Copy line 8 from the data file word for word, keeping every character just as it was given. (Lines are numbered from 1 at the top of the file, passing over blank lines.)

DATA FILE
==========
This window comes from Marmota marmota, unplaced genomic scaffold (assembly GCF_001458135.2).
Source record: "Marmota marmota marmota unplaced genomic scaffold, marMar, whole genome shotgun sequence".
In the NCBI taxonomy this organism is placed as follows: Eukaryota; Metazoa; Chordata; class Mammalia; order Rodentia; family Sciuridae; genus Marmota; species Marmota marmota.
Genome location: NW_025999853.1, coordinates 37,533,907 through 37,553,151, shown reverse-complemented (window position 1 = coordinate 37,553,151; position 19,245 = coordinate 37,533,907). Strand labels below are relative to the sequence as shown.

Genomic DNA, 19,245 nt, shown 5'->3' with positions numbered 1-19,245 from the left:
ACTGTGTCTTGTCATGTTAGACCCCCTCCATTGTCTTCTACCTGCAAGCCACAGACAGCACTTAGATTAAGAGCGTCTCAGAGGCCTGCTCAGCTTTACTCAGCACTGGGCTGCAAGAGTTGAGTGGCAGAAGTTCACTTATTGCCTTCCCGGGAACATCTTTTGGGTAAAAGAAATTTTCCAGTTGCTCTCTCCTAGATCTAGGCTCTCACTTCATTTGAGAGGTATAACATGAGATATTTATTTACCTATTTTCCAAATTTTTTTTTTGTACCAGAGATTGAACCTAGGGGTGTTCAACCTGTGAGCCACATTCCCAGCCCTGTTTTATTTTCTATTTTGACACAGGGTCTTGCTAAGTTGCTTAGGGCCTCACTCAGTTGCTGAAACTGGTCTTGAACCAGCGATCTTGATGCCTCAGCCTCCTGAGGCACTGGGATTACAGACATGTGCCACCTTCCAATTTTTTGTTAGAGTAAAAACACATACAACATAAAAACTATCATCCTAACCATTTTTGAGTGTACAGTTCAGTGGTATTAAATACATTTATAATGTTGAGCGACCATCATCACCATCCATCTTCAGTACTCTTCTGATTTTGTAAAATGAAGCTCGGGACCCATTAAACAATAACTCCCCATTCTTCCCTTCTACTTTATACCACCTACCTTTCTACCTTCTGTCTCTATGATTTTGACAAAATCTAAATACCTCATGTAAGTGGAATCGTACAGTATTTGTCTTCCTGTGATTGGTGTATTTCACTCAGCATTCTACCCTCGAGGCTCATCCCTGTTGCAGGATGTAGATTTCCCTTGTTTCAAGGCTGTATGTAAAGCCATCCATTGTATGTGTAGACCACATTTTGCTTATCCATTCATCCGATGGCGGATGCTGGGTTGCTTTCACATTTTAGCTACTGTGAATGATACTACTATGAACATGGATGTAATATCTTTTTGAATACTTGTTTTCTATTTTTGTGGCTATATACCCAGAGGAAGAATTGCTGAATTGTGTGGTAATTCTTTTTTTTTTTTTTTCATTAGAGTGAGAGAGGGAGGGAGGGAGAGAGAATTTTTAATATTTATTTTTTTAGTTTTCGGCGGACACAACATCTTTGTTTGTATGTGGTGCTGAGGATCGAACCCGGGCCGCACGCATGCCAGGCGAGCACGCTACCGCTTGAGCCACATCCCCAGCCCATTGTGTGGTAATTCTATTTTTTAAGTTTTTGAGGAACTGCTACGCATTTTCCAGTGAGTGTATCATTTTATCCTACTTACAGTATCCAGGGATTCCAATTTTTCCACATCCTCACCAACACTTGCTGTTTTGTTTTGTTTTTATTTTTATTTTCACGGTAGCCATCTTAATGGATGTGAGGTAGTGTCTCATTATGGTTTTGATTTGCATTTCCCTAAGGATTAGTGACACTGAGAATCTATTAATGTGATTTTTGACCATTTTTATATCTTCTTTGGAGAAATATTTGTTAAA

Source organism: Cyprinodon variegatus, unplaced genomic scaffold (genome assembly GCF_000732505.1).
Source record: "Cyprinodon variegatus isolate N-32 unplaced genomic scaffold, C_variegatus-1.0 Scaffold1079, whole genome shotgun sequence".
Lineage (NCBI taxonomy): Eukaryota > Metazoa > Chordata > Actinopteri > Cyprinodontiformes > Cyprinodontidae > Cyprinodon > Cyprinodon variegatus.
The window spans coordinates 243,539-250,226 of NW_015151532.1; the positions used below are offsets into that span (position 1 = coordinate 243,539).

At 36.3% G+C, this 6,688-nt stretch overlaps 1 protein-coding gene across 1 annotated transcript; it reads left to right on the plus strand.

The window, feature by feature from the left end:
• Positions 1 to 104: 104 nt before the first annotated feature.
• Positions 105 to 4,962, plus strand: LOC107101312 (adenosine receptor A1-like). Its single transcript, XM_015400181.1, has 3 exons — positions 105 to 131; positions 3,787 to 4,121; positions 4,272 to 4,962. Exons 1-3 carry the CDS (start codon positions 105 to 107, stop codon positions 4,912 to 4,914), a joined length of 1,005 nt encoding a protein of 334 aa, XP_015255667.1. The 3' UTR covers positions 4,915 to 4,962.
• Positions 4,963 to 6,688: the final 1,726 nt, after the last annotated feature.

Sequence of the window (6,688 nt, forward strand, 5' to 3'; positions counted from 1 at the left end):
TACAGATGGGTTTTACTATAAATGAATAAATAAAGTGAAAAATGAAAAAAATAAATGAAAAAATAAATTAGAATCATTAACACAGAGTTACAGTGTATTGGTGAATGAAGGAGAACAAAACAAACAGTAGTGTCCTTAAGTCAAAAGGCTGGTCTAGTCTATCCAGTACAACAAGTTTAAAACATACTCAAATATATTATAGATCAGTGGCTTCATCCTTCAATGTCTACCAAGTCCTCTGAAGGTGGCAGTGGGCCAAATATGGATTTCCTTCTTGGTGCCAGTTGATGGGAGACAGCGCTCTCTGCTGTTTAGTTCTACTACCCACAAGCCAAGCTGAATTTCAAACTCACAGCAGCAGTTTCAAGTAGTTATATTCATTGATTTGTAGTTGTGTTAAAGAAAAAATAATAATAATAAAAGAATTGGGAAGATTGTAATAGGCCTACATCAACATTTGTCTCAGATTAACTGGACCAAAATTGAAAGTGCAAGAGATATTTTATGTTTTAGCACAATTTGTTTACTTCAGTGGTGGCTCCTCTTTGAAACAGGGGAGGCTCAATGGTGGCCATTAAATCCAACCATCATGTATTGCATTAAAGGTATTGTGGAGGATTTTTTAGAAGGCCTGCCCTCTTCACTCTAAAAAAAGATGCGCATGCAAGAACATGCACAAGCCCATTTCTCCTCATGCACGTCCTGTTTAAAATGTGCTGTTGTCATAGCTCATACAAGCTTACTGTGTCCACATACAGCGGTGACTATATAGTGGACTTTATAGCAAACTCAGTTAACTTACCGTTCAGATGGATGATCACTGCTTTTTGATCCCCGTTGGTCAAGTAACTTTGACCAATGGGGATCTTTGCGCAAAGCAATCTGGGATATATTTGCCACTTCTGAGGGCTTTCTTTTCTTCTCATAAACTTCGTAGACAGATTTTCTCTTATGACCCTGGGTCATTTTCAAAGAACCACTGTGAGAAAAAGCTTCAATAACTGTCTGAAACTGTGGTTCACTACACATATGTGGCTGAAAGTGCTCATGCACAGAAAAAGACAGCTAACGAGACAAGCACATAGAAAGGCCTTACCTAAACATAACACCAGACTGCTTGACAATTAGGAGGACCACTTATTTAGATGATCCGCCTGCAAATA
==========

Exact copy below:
Source record: "Cyprinodon variegatus isolate N-32 unplaced genomic scaffold, C_variegatus-1.0 Scaffold1079, whole genome shotgun sequence".